NEW YORK — Despite Monday's spectacular collapse of the stock market, all will be well for Capital Cities/ABC Inc. if the market settles down, Thomas S. Murphy, the company's chairman, said Thursday.
On Monday, ABC's stock fell 32 points--an 8.2% drop. It dropped another 13 points Tuesday but climbed 12 1/2 points Wednesday.
"I would think that if the market stabilizes the way it is now, it (the collapse) will have no impact," he told a news conference held for visiting TV writers at the Waldorf-Astoria.
His appearance came in the morning, well before Thursday's final stock market performance was known. As of 3:06 p.m. EDT Thursday, the company's stock was down another 14 3/8 points.
Joined by Cap Cities/ABC President Daniel B. Burke and ABC-TV President John B. Sias, Murphy also predicted that the network will turn a profit this year, even though it has opened the prime-time season where it ended last season--in third place.
Earlier this year, he had said the network might lose $70 million, although the entire company, which includes KABC-TV Channel 7 in Los Angeles and seven other TV stations, would be in the black in 1987.
However, Murphy said Thursday, because of good advance sales of commercial time, the ABC-TV network now "will be modestly profitable" this year. He didn't say how much that profit will be.
During the press session, Sias, in addition to saying there will be a cutback on what he called "disease-of-the-week" TV movies on ABC, also forecast fewer hours for ABC's miniseries in the future.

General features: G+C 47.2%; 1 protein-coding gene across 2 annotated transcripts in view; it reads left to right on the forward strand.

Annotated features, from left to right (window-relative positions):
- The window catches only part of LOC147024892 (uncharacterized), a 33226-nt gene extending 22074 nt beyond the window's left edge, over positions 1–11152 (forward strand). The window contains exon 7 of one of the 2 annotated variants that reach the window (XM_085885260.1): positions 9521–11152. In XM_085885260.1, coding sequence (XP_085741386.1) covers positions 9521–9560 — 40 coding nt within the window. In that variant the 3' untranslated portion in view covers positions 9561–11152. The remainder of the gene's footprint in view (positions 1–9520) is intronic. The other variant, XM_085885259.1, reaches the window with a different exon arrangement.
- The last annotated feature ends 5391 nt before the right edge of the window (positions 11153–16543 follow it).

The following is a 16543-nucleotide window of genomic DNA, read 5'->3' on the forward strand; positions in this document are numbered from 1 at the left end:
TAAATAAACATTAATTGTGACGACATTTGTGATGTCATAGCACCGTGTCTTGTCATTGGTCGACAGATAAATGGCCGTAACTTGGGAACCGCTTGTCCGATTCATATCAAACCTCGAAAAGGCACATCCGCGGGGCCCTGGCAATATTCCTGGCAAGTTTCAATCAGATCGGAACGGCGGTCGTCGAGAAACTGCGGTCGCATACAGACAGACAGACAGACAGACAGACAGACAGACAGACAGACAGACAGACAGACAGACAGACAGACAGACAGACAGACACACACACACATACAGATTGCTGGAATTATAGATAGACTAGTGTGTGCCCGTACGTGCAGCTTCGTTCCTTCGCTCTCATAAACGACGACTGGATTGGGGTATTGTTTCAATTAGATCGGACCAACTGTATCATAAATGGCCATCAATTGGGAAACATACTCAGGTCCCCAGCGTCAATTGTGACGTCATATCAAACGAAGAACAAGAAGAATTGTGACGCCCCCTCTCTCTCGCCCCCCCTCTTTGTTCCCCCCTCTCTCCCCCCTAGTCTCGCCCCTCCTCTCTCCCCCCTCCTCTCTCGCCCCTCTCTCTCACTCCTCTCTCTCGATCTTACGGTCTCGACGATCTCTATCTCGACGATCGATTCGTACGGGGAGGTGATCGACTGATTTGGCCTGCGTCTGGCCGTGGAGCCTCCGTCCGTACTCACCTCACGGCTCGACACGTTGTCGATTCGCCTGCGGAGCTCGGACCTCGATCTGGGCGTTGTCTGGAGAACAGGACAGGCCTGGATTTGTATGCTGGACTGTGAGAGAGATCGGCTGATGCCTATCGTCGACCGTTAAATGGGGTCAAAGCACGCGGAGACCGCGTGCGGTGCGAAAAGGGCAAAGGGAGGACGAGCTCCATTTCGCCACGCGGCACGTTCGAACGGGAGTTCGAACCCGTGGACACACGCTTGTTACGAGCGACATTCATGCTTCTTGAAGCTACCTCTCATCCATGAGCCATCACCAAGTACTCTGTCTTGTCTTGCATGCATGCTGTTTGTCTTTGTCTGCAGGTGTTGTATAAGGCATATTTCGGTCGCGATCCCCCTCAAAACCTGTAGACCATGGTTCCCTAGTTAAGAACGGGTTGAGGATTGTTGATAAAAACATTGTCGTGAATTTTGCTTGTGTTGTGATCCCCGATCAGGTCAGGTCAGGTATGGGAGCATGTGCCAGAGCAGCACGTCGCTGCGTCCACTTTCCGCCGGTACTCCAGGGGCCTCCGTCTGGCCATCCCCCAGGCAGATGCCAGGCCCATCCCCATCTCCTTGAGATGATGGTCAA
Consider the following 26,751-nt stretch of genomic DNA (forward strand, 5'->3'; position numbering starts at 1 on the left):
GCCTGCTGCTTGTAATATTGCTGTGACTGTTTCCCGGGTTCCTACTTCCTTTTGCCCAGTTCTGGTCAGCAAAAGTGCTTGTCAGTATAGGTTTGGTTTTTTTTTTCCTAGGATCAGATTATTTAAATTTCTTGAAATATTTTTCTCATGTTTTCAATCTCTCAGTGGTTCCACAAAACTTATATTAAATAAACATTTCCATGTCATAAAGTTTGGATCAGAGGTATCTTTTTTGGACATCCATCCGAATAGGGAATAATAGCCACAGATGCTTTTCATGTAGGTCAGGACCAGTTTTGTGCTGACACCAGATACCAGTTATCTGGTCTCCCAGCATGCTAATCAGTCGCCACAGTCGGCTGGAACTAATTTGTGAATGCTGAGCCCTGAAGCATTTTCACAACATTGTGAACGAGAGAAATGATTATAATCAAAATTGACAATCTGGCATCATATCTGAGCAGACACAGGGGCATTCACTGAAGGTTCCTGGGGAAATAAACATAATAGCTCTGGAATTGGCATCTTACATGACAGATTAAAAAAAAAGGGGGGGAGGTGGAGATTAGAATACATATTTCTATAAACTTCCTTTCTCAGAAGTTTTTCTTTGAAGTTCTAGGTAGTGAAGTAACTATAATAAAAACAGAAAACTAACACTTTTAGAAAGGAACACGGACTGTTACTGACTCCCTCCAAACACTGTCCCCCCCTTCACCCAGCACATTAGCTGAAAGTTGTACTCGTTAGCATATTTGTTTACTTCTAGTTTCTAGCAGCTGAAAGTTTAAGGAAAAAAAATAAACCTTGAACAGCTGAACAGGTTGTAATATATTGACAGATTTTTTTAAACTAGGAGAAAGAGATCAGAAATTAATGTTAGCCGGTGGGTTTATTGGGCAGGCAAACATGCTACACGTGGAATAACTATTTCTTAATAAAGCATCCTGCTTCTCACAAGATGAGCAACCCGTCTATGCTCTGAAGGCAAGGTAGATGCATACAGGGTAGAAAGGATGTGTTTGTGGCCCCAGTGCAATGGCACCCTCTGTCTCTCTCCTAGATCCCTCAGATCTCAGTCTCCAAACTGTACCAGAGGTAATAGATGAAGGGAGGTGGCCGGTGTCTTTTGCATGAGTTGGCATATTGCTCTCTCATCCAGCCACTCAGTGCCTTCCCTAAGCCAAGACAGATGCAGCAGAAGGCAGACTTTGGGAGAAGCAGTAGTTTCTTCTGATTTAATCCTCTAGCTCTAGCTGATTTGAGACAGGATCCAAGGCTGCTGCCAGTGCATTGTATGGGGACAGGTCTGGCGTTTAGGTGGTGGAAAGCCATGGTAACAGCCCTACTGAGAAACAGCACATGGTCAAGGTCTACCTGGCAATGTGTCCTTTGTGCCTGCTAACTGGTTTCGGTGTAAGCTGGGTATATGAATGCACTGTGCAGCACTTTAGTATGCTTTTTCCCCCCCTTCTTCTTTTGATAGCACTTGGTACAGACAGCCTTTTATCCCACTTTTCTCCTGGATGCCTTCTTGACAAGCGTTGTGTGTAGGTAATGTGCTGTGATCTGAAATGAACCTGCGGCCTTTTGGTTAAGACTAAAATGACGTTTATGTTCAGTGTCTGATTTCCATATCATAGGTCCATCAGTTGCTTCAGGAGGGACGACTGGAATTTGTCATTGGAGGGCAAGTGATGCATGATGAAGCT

The network achieved sky-high ratings a decade ago with the 12-hour "Roots" and since then has been a prominent user of the miniseries form, though not always with Nielsen success. Its 14 1/2-hour "Amerika" proved a critical and ratings misfire last February.
Henceforth, Sias said, ABC, finding diminishing returns with miniseries that in past years have ranged from 10 to 18 hours, will try to limit them to six hours. That would emulate NBC, which generally has had a six-hour limit for miniseries for several years.
Unless it changes its mind, ABC thus will be making its last hurrah for monumental miniseries with its 30-hour, $100-million "War and Remembrance," scheduled to start airing in the fall of 1988.
That World War II epic, approved in November, 1985, just after Capital Cities bought ABC, got the green light partly to overcome a potentially negative image problem for ABC's new owners, Burke said.
Capital Cities, he explained, was regarded both by ABC's employees and the TV production industry in Hollywood as a "lean and mean" operation more devoted to the bottom line than to programs of great import and consequence.
"We felt it very important to send a message to our people, and to everybody in the creative community, that we were here to compete," he said.
However, ABC chairman Murphy expressed doubts that the network will make any money on the broadcast of "War and Remembrance," Herman Wouk's sequel to "The Winds of War."